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Big Music Feature

All About Artscape

Your Guide to the Best of the Fest

Smokey Robinson
Ray Charles
Ruben Blades
Gary Bartz
Carl Filipiak
Shemekia Copeland

Big Music Issue 2001

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Unleash the Oriole An Open Letter to Sisqó | By Vincent Williams

All About Artscape Your Guide to the Best of the Fest | By Lee Gardner

By Lee Gardner | Posted 7/11/2001

Every year City Paper does preliminary coverage hyping the music of Artscape, and every year I feel we haven't done enough. Meanwhile, the Artscape lineup keeps getting better and better, more action-packed, and harder to do justice to in the space allowed by a 100-word Baltimore Weekly pick or within the confines of the Short List. Thanks to the beneficent timing of the Big Music Issue, this year we're able to offer a highly subjective guide to the highlights of this year's fest, and in a handy rip-out-and-fold-up-in-your-pocket format to boot. The three stages are located as follows: the Sun stage sits at the corner of Mount Royal Avenue and Lafayette Street; the Decker stage is located on the grounds of the Maryland Institute, College of Art at the corner of Mount Royal Avenue and Cathedral Street; and the Gordon stage is situated near the corner of Mount Royal and Maryland avenues at the University of Baltimore. Remember your hat and sunscreen, stay away from the funnel cakes, and enjoy the tunes.

Friday, July 13

Carl Filipiak isn't one of those artistic recluses for whom the phrase "a rare performance" was coined. The jazz-fusion guitarist gigs. A lot. Still, there are worse ways to start off Artscape's inaugural evening than with a set of tasty licks from a local lad, which you can do at the Sun stage at 6:45 p.m. As for the headliners, you may face a dilemma. Smokey Robinson (Decker, 8 p.m.) is a bonafide pop legend, a soul crooner of the first water, and a songwriter so gifted that even Gywneth Paltrow can't screw up one of his tunes. On the other hand, Shemekia Copeland (Sun, 8:15 p.m.) is an up-and-comer, despite her impeccable blues pedigree; she's the daughter of the late guitarist Johnny Copeland and just won a 2001 W.C. Handy Award for her latest album, Wicked (Alligator). Her fiery mix of blues and soul might make for a slightly more lively set than one of Smokey's smooth-athons.

Saturday, July 14

Pearlie Homicile cashes in part of her prize this afternoon--the winner of this year's Billie Holiday Vocal Competition performs on the Sun stage at 12:15 p.m. Two more local artists go head-to-head at 1 p.m.: Catonsville-based sitarist Jay Kishor offers a rare local performance on the Gordon stage while jazz drummer and Anig Records label impresario William Goffigan leads a trio on the Sun stage. The uplifting soul/jazz/Caribbean sounds of the fantastic local group Fertile Ground grace the Decker stage at 2 p.m. Speaking of soul/jazz, South African flugelhorn player Hugh Masekela comes to the Decker stage at 3:15 p.m. (suppose he'll play "Grazing in the Grass"?), while Chicago blues belter KoKo Taylor pitches a wang dang doodle on the Sun stage at 3:45 p.m.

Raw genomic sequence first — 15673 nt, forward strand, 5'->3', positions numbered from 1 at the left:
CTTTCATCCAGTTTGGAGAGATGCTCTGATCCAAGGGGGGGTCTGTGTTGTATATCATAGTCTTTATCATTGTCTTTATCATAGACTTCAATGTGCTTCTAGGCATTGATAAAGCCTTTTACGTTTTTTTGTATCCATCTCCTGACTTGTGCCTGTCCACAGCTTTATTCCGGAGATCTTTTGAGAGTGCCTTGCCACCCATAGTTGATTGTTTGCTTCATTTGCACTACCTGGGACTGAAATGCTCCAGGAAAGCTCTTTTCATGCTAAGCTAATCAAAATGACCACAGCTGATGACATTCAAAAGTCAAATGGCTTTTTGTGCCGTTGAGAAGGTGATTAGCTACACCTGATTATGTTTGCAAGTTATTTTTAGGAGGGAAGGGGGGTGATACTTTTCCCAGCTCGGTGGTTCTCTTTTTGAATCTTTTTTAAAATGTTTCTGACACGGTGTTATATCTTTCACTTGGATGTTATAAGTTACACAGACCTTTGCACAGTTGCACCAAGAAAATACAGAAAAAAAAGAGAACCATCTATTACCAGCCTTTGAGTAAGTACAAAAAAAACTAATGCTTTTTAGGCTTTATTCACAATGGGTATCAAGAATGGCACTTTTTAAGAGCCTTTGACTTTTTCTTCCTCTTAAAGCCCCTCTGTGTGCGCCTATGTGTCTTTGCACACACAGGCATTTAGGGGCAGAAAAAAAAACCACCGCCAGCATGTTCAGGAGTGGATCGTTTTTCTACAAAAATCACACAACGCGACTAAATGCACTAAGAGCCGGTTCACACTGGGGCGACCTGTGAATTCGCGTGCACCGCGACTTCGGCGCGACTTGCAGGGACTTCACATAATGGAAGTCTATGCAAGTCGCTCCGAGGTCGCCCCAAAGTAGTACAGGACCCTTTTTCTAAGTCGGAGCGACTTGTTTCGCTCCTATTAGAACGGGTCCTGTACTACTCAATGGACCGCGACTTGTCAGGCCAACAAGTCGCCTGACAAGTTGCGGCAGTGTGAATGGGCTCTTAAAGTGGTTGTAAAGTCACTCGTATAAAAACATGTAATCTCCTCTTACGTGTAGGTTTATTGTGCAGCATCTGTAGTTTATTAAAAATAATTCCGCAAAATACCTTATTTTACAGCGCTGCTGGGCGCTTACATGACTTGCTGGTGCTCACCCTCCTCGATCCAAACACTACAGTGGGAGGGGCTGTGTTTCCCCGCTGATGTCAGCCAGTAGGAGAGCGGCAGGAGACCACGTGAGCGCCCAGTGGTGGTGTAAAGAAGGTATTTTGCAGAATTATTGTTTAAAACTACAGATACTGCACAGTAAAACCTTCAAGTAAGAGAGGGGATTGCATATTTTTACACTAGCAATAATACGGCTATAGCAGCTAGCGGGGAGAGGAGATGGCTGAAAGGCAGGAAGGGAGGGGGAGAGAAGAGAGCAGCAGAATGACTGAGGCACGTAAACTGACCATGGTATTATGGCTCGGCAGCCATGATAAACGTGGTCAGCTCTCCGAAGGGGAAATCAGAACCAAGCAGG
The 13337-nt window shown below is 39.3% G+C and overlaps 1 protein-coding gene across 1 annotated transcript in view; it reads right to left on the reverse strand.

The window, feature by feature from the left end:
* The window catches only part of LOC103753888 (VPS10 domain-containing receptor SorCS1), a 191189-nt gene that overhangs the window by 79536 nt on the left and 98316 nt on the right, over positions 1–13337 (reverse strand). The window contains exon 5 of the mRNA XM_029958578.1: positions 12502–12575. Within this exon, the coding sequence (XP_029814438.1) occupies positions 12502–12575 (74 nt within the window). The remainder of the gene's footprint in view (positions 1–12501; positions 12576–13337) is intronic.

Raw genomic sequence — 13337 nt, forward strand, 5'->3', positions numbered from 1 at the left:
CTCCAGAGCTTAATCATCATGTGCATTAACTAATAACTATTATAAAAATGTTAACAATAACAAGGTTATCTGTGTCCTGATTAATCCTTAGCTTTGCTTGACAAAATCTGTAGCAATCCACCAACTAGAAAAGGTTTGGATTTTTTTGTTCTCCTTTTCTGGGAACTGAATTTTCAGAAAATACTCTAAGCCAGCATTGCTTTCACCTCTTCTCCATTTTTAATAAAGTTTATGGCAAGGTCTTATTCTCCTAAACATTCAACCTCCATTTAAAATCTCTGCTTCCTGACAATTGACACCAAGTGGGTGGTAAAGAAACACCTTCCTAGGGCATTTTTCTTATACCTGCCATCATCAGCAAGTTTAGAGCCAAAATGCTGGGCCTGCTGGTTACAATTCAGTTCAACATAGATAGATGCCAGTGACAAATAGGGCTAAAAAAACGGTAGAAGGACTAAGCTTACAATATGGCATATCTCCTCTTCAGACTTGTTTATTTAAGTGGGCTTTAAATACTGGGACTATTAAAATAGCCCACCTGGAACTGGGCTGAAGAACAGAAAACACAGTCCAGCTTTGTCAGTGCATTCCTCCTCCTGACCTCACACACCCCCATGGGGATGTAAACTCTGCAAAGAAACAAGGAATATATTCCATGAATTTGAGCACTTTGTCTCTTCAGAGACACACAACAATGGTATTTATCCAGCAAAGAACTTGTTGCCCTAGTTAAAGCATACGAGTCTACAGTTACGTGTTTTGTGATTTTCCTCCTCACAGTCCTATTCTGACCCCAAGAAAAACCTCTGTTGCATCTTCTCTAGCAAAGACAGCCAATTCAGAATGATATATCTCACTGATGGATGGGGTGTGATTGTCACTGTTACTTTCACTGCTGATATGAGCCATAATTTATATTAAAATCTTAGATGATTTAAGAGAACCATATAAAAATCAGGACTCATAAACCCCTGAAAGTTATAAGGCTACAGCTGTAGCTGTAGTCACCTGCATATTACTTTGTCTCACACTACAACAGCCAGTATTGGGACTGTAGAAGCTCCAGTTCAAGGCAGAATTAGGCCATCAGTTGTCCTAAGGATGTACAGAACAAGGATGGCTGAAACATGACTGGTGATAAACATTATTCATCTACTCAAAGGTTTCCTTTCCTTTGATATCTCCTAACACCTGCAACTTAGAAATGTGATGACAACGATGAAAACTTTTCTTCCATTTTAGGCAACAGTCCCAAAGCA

Companion Trio has always been one of the leading lights in Baltimore's jazz/free-improv underground, and now that reedsman Evan Rapport is packing his horns off to New York. its local performances are likely to become scarce. Those with adventuresome ears shouldn't miss C3's show at 4:15 p.m. on the Gordon stage. Pomo jazz diva Cassandra Wilson brings her genre-blurring activities to the Decker stage at 5 p.m.

If rocked-up Irish music is more your bag, His Honor, Mayor Martin O'Malley, and his band, O'Malley's March, stand and deliver at 5:30 p.m. on the Sun stage. Baltimore-born jazz saxophonist Gary Bartz returns to town to play all too infrequently, but the Decker stage boasts Bartz leading a quintet at 6:45 p.m. Tonight's lineup ends with another set of dueling headliners: R&B powerhouse Etta James (Decker, 8:15 p.m.) and Cuban-born trumpeter Arturo Sandoval (Sun, 8:30 p.m.). Don't ask me which one's likely to be better. I'd hate to hazard a guess.

Sunday, July 15

Artscape is usually good for at least one set by performers from a highly exotic cultural tradition that most Baltimoreans might otherwise never get to experience. This year's model is the Mohori Ensemble, a Cambodian musical troupe that plays the Decker stage at 12:30 p.m. Local sitar adept Jay Kishor performs again today on the Gordon stage at 1 p.m., while "guit-steel" hot-picker and Ernest Tubb-like balladeer Junior Brown goes ape on a whole different set of strings at the Decker Stage at 2:15 p.m.

The New Orleans tradition of wailing trad jazz comes together with the Jewish tradition of wailing klezmer music in the persons of the New Orleans Klezmer Allstars (Sun, 3:35 p.m.), while the sons of legendary Memphis producer Jim Dickinson raid the distinctive blues and roots sounds of the North Mississippi Hill Country for rocking adventures as the North Mississippi Allstars (Sun, 5:05 p.m.). The man, the myth, the legend, Ray Charles performs at the Decker stage at 5:40 p.m. Saxophonist Karl Denson brings his hard-jamming band Karl Denson's Tiny Universe to the Sun stage at 7:45 p.m., and salsa star Rubén Blades returns from Hollywood to wind things down with an 8:30 p.m. set on the Decker stage.

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